Emotional intelligence is more than “knowing a lot.” And luckily, it can be learned and perfected.
In his 1983 book Frames of Mind: the Theory of Multiple Intelligences, Howard Gardner introduced the idea that indicators of intelligence, such as IQ (intelligence quotient), do not fully explain people’s intelligence. He pointed out that these indicators do not take into account “interpersonal intelligence” — the ability to understand other people’s intentions, motivations, and desires — nor “intrapersonal intelligence” — the ability to understand oneself, grasping one’s own feelings, fears, and motivations.
This group of abilities is what is called “emotional intelligence,” and it includes self-control, enthusiasm, empathy, perseverance, and the ability to self-motivate.
The good news is that these abilities do not depend only on a person’s character or genes: they can also be learned and perfected over one’s lifetime, if the proper methods are used.
We can understand and learn to manage our emotions
According to the latest discoveries, our emotions are not entirely immaterial; rather, they have a biochemical aspect. Our brain uses a simple method to record strongly emotional memories: our neurochemical warning systems prepare our body for fight or flight by secreting certain hormones to record that moment intensely in our memory, in the most important part of our brain: the amygdala.
This explains why sometimes we feel emotions, or we have fairly intense feelings, and we don’t even know why. Our emotional learning takes place, above all, during the first years of our lives, and its effects endure throughout our lifetime, because it is something we learn before intellectual knowledge.
For a very long time, the role of emotions has been underestimated. Nevertheless, they are very important, even for the use of our reason. Between feeling and thinking, emotion guides our decisions, working with our rational mind and strengthening — or weakening — our thought.
But it is also true — and this is another great discovery — that reason can learn to govern the emotions, channeling them and keeping emotional brain from taking total control over our mind.
Channeling emotions does not mean repressing them
For many years, we might even say centuries, the general understanding has been that governing our emotions means repressing them as something negative. But repressing is a mistake: suffocated emotions always look for a way to come to light. Many emotional imbalances and sufferings have come from this incorrect way of understanding emotions without integrating them into the human psyche as a whole.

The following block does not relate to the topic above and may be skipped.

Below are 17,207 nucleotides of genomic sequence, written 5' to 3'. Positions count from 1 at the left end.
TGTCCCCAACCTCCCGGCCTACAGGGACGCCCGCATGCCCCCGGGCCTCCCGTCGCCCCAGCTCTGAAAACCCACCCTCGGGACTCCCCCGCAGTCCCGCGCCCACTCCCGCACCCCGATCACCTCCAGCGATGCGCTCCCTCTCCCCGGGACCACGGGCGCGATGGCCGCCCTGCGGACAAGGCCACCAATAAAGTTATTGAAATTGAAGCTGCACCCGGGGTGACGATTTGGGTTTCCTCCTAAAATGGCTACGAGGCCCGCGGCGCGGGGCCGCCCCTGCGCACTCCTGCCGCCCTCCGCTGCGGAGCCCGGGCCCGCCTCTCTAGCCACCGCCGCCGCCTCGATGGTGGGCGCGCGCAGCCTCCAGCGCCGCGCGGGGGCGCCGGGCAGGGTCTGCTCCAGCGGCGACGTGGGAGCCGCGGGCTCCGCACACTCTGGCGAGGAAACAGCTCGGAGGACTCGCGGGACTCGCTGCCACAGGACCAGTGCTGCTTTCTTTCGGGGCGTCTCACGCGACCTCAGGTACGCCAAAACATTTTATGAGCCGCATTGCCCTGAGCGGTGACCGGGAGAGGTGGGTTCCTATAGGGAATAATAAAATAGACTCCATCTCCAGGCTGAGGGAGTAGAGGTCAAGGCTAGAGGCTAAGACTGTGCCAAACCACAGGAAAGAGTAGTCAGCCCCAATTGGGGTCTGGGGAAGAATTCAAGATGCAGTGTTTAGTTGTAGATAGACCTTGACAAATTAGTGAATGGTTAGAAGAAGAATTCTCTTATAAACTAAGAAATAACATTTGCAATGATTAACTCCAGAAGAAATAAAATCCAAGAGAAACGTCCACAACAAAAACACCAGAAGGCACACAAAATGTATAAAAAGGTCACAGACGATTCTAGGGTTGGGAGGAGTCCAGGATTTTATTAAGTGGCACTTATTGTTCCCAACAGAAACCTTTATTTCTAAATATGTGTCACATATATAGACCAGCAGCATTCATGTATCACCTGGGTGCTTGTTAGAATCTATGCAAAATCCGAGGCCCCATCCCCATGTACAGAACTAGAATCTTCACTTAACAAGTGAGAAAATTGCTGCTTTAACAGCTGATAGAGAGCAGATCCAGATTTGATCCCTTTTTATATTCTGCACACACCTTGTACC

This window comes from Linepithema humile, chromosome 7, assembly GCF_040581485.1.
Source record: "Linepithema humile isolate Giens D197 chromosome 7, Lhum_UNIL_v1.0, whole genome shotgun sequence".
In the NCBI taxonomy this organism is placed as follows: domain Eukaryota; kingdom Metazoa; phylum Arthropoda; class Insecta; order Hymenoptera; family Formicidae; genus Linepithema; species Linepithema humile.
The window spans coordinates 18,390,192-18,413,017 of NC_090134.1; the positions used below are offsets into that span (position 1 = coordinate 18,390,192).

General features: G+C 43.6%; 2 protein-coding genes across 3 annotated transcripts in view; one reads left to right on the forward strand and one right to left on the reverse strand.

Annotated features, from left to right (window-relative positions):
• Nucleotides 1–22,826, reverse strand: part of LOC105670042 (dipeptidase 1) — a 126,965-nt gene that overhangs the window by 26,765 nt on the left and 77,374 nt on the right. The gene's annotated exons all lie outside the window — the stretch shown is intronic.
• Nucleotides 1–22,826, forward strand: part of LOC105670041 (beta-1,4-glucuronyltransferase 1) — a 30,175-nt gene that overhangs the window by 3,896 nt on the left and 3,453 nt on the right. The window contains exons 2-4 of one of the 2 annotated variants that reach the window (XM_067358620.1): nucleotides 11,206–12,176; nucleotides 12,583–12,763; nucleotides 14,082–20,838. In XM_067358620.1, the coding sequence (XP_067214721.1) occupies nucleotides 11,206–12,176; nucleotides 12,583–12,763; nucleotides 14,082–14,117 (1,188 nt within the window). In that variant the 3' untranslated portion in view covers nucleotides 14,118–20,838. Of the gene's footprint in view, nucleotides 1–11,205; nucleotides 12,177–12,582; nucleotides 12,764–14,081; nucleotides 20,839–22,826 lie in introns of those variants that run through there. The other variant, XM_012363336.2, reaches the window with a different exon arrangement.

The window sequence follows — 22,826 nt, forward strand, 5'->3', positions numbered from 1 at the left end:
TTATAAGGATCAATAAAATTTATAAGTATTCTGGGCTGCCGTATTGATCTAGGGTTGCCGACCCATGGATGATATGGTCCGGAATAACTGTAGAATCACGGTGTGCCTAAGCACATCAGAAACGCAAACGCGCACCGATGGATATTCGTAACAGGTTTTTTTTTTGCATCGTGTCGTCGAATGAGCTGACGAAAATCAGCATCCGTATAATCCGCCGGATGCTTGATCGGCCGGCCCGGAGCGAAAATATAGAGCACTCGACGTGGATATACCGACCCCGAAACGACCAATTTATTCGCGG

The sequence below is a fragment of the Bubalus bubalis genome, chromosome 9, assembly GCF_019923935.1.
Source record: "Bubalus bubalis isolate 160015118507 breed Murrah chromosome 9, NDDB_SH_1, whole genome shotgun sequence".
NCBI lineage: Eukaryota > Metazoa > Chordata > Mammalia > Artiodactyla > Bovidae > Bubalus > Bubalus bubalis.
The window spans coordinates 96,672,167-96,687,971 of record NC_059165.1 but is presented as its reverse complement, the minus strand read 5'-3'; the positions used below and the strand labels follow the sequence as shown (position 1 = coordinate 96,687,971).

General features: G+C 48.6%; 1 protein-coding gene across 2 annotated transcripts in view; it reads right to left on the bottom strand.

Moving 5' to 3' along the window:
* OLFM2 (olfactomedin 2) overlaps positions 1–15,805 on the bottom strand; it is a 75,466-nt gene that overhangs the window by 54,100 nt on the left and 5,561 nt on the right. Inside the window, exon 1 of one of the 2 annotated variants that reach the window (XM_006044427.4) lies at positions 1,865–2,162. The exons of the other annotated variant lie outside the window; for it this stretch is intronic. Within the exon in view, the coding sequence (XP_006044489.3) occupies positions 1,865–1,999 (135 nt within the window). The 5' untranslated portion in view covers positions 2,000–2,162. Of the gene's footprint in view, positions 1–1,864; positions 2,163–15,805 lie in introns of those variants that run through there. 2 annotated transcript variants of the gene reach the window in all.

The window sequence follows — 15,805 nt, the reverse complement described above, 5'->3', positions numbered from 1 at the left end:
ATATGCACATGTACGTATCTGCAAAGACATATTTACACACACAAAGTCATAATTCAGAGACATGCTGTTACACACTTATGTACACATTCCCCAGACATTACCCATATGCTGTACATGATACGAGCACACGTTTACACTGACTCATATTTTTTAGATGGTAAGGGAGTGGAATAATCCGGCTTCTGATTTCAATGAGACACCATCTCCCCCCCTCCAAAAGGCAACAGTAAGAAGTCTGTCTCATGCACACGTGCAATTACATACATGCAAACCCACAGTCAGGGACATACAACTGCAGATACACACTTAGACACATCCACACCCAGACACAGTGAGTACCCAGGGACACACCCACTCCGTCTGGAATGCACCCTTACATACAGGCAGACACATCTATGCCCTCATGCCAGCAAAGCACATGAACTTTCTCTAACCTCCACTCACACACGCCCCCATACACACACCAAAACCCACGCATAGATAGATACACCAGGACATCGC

On the contrary, the purpose of emotional intelligence is to learn how to govern our emotions, allowing them some freedom without letting them get out of hand. It means having the possibility to choose how to express our feelings. It is like taming a wild horse: well trained, a horse is a controlled force that can be harnessed to run races; without control, it is a furious beast.
How can we define emotional intelligence? It is the ability to self-motivate, to persevere in our endeavors despite possible frustrations, to control our impulses, to defer gratification, to regulate our moods, to keep anxiety from interfering in our rational faculties, and to empathize with and trust others.
It is also very important that we learn how to take advantage of our negative emotions. A bad mood, for example, can also be useful; irritation, melancholy and fear can become sources of creativity, energy, and communication. Anger can be a strong source of motivation, especially when the need arises to correct injustice or abuse. Shared sorrow can make people feel more united, and the urgency that comes from anxiety — as long as it doesn’t overwhelm us — can encourage creativity.
Nowadays, emotional intelligence isn’t important only for personal relationships; it is also very much in demand in the context of employment and organizations. Emotional intelligence is the foundation for true, healthy leadership in our professional life and in our social and personal lives. Properly controlled emotions work together with our intelligence.
This article was written in collaboration with Javier Fiz Pérez, who is a psychologist, professor of psychology and delegate for the development of international research at the European University of Rome, and Scientific Research Director at the European Institute of Positive Psychology (IEPP, from its abbreviation in Spanish).
This article was originally published in the Spanish Edition of Aleteia.
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